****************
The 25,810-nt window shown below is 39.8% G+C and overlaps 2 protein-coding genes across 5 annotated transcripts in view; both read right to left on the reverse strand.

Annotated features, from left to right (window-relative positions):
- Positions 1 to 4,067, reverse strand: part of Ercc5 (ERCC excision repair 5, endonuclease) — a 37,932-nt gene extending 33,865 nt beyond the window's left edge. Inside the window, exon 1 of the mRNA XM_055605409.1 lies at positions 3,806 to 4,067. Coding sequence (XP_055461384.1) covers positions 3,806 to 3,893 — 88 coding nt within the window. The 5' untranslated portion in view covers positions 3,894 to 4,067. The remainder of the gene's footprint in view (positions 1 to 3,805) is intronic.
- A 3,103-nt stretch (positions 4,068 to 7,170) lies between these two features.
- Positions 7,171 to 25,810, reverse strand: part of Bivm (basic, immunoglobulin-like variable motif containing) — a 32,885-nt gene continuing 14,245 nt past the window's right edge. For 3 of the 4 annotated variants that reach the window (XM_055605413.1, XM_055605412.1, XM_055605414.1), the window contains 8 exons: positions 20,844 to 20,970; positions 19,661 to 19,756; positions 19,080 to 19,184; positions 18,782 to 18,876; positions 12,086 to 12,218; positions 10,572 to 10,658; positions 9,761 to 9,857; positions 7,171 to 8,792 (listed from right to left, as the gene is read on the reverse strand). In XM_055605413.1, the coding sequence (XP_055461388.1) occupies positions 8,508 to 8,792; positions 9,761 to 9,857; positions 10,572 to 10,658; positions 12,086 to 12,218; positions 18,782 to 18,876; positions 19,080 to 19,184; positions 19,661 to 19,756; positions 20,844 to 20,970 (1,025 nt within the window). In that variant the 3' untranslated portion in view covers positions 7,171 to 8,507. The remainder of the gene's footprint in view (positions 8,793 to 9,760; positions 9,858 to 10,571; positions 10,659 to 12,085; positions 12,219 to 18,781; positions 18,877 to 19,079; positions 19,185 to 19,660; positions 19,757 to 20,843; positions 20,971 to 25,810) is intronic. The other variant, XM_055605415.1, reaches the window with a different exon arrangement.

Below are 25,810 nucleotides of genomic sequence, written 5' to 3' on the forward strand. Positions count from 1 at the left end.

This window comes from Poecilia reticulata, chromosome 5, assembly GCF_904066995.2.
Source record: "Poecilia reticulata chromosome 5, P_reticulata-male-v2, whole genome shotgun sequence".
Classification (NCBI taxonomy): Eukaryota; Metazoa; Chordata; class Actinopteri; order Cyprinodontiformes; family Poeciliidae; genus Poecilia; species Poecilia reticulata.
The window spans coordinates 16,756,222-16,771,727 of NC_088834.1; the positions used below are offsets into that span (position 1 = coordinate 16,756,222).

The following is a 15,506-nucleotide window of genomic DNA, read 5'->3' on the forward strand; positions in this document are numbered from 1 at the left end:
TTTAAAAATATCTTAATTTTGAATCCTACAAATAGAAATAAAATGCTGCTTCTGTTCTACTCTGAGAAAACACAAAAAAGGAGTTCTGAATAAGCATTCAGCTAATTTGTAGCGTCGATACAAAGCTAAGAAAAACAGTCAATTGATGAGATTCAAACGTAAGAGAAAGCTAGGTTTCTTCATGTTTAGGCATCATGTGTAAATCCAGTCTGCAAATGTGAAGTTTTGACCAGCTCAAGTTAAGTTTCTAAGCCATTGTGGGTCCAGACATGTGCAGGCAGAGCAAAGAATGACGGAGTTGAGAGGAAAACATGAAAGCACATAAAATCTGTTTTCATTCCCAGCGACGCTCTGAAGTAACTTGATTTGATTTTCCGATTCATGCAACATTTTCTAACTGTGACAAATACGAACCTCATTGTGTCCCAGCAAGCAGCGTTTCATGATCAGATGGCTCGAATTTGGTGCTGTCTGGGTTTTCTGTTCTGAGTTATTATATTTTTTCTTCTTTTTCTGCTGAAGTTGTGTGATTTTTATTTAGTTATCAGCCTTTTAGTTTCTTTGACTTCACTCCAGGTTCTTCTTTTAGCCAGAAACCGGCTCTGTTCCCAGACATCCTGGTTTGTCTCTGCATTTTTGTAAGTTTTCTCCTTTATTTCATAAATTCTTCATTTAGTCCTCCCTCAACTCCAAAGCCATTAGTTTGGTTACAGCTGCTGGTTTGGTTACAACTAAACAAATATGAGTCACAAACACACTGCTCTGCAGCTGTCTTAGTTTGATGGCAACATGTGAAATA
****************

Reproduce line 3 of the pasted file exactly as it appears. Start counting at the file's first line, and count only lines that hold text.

- Positions 1 to 4,067, reverse strand: part of Ercc5 (ERCC excision repair 5, endonuclease) — a 37,932-nt gene extending 33,865 nt beyond the window's left edge. Inside the window, exon 1 of the mRNA XM_055605409.1 lies at positions 3,806 to 4,067. Coding sequence (XP_055461384.1) covers positions 3,806 to 3,893 — 88 coding nt within the window. The 5' untranslated portion in view covers positions 3,894 to 4,067. The remainder of the gene's footprint in view (positions 1 to 3,805) is intronic.